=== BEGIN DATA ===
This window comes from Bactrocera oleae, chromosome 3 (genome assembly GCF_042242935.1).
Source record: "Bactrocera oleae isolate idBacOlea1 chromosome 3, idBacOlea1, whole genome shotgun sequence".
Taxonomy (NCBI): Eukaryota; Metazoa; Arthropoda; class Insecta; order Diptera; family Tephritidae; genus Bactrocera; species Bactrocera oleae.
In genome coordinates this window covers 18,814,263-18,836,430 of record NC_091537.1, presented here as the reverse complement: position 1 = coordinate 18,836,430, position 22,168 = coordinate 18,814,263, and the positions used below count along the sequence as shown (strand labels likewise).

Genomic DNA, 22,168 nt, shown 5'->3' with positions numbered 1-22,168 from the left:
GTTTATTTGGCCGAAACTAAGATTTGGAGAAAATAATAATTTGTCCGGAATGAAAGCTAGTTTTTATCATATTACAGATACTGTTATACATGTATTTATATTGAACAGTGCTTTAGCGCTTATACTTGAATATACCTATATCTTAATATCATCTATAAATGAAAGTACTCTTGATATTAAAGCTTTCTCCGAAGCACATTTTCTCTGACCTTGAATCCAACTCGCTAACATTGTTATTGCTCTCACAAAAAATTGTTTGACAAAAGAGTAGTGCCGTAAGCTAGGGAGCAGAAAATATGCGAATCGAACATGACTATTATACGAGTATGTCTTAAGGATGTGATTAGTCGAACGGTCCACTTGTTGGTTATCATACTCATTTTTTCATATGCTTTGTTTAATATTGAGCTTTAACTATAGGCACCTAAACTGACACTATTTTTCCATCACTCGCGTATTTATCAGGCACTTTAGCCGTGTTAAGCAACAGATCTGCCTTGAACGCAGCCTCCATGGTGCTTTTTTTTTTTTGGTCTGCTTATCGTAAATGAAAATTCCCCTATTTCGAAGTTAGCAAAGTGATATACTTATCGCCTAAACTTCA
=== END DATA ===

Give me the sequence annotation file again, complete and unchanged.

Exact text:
This window comes from Bactrocera oleae, chromosome 3 (genome assembly GCF_042242935.1).
Source record: "Bactrocera oleae isolate idBacOlea1 chromosome 3, idBacOlea1, whole genome shotgun sequence".
Taxonomy (NCBI): Eukaryota; Metazoa; Arthropoda; class Insecta; order Diptera; family Tephritidae; genus Bactrocera; species Bactrocera oleae.
In genome coordinates this window covers 18,814,263-18,836,430 of record NC_091537.1, presented here as the reverse complement: position 1 = coordinate 18,836,430, position 22,168 = coordinate 18,814,263, and the positions used below count along the sequence as shown (strand labels likewise).

Genomic DNA, 22,168 nt, shown 5'->3' with positions numbered 1-22,168 from the left:
GTTTATTTGGCCGAAACTAAGATTTGGAGAAAATAATAATTTGTCCGGAATGAAAGCTAGTTTTTATCATATTACAGATACTGTTATACATGTATTTATATTGAACAGTGCTTTAGCGCTTATACTTGAATATACCTATATCTTAATATCATCTATAAATGAAAGTACTCTTGATATTAAAGCTTTCTCCGAAGCACATTTTCTCTGACCTTGAATCCAACTCGCTAACATTGTTATTGCTCTCACAAAAAATTGTTTGACAAAAGAGTAGTGCCGTAAGCTAGGGAGCAGAAAATATGCGAATCGAACATGACTATTATACGAGTATGTCTTAAGGATGTGATTAGTCGAACGGTCCACTTGTTGGTTATCATACTCATTTTTTCATATGCTTTGTTTAATATTGAGCTTTAACTATAGGCACCTAAACTGACACTATTTTTCCATCACTCGCGTATTTATCAGGCACTTTAGCCGTGTTAAGCAACAGATCTGCCTTGAACGCAGCCTCCATGGTGCTTTTTTTTTTTTGGTCTGCTTATCGTAAATGAAAATTCCCCTATTTCGAAGTTAGCAAAGTGATATACTTATCGCCTAAACTTCA